Colorado regulators, industry reps and environmentalists on Monday dove into the details of creating a before-and-after groundwater testing system to better detect contamination and ease concerns about drilling.
“This is our attempt to get more buy-in, more acceptability for these activities where they haven’t happened yet,” said Mike King, state director of natural resources, also serving on the Colorado Oil and Gas Conservation Commission.
Longmont voters’ ban on oil and gas drilling in their city has ignited anti-fracking forces along Colorado’s Front Range — and pro-industry groups are pushing back.
Aurora, Commerce City, Denver, Fort Collins, Lafayette and Louisville residents on Monday were mobilizing to push for similar bans on drilling inside their towns
Colorado health authorities will not fully enforce new EPA rules designed to protect people from air pollution at oil and gas facilities.
The state’s Air Quality Control Commission voted instead for a partial adoption of the federal clean-air rules. They plan to hold public meetings next year to consider full implementation.
FAIRPLAY — The federal Bureau of Land Management is preparing to open South Park — metro Denver’s main water source — to oil and gas drilling.
But Aurora Water, local authorities and conservationists are pushing back, demanding careful planning before any land is leased.
Front Range farmers bidding for water to grow crops through the coming hot summer and possible drought face new competition from oil and gas drillers.
At Colorado’s premier auction for unallocated water this spring, companies that provide water for hydraulic fracturing at well sites were top bidders on supplies once claimed exclusively by farmers.
The prospect of tussling with energy industry giants over water leaves some farmers and environmentalists uneasy.
It’ll take at least a decade before Cotter Corp.’s contaminated Colorado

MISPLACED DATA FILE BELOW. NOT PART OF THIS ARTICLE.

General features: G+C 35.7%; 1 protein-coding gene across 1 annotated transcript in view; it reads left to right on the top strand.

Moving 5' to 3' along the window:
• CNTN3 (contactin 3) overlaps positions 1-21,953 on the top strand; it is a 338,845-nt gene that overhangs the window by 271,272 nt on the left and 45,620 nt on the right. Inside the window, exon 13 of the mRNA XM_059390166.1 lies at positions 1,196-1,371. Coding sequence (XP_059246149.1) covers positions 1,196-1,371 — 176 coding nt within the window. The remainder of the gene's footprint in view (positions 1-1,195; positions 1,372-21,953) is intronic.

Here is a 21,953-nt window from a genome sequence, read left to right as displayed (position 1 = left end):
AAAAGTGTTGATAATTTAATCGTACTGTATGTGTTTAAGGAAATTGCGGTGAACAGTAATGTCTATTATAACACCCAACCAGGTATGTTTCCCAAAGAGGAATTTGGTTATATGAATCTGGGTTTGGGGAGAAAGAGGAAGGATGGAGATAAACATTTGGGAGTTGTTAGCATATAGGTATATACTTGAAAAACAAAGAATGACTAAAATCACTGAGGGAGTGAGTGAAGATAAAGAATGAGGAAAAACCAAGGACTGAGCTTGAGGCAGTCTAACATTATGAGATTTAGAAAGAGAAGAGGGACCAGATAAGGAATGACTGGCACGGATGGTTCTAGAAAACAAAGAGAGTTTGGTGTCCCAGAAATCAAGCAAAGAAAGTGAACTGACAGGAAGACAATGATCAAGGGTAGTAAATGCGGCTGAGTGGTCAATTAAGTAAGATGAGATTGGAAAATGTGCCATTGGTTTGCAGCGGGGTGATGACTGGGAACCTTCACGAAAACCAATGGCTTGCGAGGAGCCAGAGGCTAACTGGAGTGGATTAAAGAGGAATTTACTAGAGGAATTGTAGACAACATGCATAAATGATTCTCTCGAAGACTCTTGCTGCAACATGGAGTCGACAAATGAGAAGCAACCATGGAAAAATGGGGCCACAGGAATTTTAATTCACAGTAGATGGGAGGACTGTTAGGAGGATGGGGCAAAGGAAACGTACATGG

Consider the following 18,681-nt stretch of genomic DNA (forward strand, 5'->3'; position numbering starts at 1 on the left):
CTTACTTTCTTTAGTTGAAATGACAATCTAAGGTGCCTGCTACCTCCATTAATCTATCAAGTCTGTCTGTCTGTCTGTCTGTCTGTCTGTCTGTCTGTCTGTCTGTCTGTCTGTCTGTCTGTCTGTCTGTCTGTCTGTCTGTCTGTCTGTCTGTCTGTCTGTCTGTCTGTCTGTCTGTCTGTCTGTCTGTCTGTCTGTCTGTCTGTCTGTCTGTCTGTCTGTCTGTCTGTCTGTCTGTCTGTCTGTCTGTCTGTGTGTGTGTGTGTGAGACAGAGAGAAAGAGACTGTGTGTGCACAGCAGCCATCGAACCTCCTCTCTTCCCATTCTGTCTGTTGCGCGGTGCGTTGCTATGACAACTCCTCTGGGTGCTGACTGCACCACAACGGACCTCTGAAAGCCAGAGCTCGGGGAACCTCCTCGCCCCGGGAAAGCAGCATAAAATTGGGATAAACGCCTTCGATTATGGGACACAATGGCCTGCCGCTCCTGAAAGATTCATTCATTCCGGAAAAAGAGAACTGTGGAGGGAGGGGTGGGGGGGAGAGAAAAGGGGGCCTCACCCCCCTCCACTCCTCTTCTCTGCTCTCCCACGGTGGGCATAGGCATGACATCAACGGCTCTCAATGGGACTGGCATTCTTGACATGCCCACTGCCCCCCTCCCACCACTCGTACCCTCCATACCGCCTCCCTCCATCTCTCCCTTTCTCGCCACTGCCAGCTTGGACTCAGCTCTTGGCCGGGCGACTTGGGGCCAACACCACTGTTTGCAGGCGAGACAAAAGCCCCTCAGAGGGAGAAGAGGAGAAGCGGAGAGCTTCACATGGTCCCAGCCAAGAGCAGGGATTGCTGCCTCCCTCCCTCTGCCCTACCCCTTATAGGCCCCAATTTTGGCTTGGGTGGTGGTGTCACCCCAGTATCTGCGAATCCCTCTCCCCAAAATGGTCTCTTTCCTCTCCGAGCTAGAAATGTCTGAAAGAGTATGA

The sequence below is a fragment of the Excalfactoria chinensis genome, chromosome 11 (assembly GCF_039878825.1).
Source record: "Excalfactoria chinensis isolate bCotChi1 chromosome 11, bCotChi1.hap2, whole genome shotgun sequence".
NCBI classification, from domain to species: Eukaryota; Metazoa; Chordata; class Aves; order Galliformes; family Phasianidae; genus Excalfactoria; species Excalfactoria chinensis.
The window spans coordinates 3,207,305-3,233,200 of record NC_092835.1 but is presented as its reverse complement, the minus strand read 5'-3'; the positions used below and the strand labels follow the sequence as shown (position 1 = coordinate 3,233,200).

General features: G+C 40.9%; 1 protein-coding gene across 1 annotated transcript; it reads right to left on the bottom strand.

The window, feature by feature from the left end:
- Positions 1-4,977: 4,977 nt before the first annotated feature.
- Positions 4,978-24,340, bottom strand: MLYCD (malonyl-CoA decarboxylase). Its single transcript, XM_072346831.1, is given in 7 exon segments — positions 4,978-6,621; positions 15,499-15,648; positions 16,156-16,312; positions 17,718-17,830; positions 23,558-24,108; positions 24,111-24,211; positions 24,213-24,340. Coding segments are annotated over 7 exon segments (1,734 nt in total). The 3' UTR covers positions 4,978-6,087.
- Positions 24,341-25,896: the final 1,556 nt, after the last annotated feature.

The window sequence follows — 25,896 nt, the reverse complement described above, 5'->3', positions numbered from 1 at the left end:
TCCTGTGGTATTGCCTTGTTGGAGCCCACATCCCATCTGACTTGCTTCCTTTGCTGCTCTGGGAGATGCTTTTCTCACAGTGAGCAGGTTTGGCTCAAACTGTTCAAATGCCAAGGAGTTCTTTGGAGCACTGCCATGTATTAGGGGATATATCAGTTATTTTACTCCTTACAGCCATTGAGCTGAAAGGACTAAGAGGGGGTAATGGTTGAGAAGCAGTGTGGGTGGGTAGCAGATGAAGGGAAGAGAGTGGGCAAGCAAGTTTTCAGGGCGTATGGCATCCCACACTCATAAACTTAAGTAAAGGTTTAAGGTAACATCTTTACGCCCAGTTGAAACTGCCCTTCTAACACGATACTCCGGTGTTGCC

uranium mill is cleaned up under a new deal aimed at accelerating work
at the site.
The agreement settles a long-running dispute about the
surety fund – state officials have estimated cleanup would cost as much
as $40 million – and also sets Cotter’s timetable and penalties if
deadlines aren’t met.
A watchdog group criticized the deal, saying plans
were revised with little public input.
Nearly three-quarters of a ton of concentrated uranium removed from groundwater to protect metro-area drinking water is piling up at Cotter Corp.’s defunct mine west of Denver.
Water has filled a massive new reservoir to the brim – the federal government’s first major project in 15 years that could help slake the arid West’s thirsts.
But the $513 million Nighthorse reservoir in south west Colorado will not supply any of the dozens of sprawling Western cities seeking water.
Instead, the 123,541 acre-feet of water stored here – more than Denver’s Cheesman and Gross reservoirs combined – belongs mostly to the Southern Ute and Ute Mountain Ute tribes.
The project reflects a quiet but substantial shift of control over a crucial resource as the federal government tries to turn a new page with tribes.
Six recent water settlements have forced the government to commit $2.04 billion for dam, pipeline and reservoir projects – giving sovereign tribes from Montana to New Mexico control over 1.5 million acre-feet of new water each year.
CAÑON CITY – Cotter Corp. crews jack-hammered concrete foundations and ripped apart contaminated remaining buildings at their uranium mill, pushing to consolidate all waste in a massive impoundment pond by year’s end. Cotter’s dismantling activities are happening at a turning point where licensing requirements may force a decision on the future of the mill.
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The disassembly-line workers hammering, drilling, snipping and shredding in a north Denver warehouse each morning are pioneers in new urban mining. End product: gold, silver, copper, aluminum.
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